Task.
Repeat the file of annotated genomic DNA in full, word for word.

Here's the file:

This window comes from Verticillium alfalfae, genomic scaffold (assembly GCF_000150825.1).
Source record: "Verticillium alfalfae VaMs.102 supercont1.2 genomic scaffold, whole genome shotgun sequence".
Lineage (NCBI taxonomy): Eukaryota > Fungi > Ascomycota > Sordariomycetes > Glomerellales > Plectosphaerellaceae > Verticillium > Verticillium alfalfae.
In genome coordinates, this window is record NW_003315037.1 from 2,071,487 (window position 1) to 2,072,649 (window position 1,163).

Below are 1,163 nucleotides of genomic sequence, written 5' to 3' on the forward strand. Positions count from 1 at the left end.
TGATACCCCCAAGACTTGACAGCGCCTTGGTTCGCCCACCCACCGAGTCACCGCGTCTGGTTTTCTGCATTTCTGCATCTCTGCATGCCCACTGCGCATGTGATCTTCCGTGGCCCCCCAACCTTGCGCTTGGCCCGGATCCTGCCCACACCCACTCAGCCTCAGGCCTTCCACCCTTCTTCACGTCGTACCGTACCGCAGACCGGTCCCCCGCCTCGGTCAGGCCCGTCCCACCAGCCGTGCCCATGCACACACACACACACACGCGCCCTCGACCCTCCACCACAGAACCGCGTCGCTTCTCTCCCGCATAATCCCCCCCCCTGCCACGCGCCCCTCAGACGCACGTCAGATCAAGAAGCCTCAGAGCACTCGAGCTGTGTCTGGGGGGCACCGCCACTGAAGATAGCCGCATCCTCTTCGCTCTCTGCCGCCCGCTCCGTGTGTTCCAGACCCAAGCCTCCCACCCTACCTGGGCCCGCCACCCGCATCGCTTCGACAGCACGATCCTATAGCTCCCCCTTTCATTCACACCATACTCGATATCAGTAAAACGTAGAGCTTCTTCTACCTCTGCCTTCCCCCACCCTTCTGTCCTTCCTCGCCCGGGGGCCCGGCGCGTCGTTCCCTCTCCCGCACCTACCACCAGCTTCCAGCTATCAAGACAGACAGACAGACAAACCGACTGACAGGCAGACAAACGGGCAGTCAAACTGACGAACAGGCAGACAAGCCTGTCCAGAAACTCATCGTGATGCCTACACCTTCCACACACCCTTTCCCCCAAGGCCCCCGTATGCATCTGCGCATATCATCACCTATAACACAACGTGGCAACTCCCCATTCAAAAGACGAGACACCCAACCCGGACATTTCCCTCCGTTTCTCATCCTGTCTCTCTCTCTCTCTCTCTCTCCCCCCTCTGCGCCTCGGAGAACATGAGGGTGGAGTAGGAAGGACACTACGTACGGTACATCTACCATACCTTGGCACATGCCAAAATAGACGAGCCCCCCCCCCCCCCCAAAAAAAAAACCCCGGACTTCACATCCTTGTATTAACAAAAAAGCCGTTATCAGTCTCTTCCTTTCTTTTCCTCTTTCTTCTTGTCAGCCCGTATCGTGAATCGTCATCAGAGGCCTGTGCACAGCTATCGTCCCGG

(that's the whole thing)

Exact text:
This window comes from Verticillium alfalfae, genomic scaffold (assembly GCF_000150825.1).
Source record: "Verticillium alfalfae VaMs.102 supercont1.2 genomic scaffold, whole genome shotgun sequence".
Lineage (NCBI taxonomy): Eukaryota > Fungi > Ascomycota > Sordariomycetes > Glomerellales > Plectosphaerellaceae > Verticillium > Verticillium alfalfae.
In genome coordinates, this window is record NW_003315037.1 from 2,071,487 (window position 1) to 2,072,649 (window position 1,163).

Below are 1,163 nucleotides of genomic sequence, written 5' to 3' on the forward strand. Positions count from 1 at the left end.
TGATACCCCCAAGACTTGACAGCGCCTTGGTTCGCCCACCCACCGAGTCACCGCGTCTGGTTTTCTGCATTTCTGCATCTCTGCATGCCCACTGCGCATGTGATCTTCCGTGGCCCCCCAACCTTGCGCTTGGCCCGGATCCTGCCCACACCCACTCAGCCTCAGGCCTTCCACCCTTCTTCACGTCGTACCGTACCGCAGACCGGTCCCCCGCCTCGGTCAGGCCCGTCCCACCAGCCGTGCCCATGCACACACACACACACACGCGCCCTCGACCCTCCACCACAGAACCGCGTCGCTTCTCTCCCGCATAATCCCCCCCCCTGCCACGCGCCCCTCAGACGCACGTCAGATCAAGAAGCCTCAGAGCACTCGAGCTGTGTCTGGGGGGCACCGCCACTGAAGATAGCCGCATCCTCTTCGCTCTCTGCCGCCCGCTCCGTGTGTTCCAGACCCAAGCCTCCCACCCTACCTGGGCCCGCCACCCGCATCGCTTCGACAGCACGATCCTATAGCTCCCCCTTTCATTCACACCATACTCGATATCAGTAAAACGTAGAGCTTCTTCTACCTCTGCCTTCCCCCACCCTTCTGTCCTTCCTCGCCCGGGGGCCCGGCGCGTCGTTCCCTCTCCCGCACCTACCACCAGCTTCCAGCTATCAAGACAGACAGACAGACAAACCGACTGACAGGCAGACAAACGGGCAGTCAAACTGACGAACAGGCAGACAAGCCTGTCCAGAAACTCATCGTGATGCCTACACCTTCCACACACCCTTTCCCCCAAGGCCCCCGTATGCATCTGCGCATATCATCACCTATAACACAACGTGGCAACTCCCCATTCAAAAGACGAGACACCCAACCCGGACATTTCCCTCCGTTTCTCATCCTGTCTCTCTCTCTCTCTCTCTCTCCCCCCTCTGCGCCTCGGAGAACATGAGGGTGGAGTAGGAAGGACACTACGTACGGTACATCTACCATACCTTGGCACATGCCAAAATAGACGAGCCCCCCCCCCCCCCCAAAAAAAAAACCCCGGACTTCACATCCTTGTATTAACAAAAAAGCCGTTATCAGTCTCTTCCTTTCTTTTCCTCTTTCTTCTTGTCAGCCCGTATCGTGAATCGTCATCAGAGGCCTGTGCACAGCTATCGTCCCGG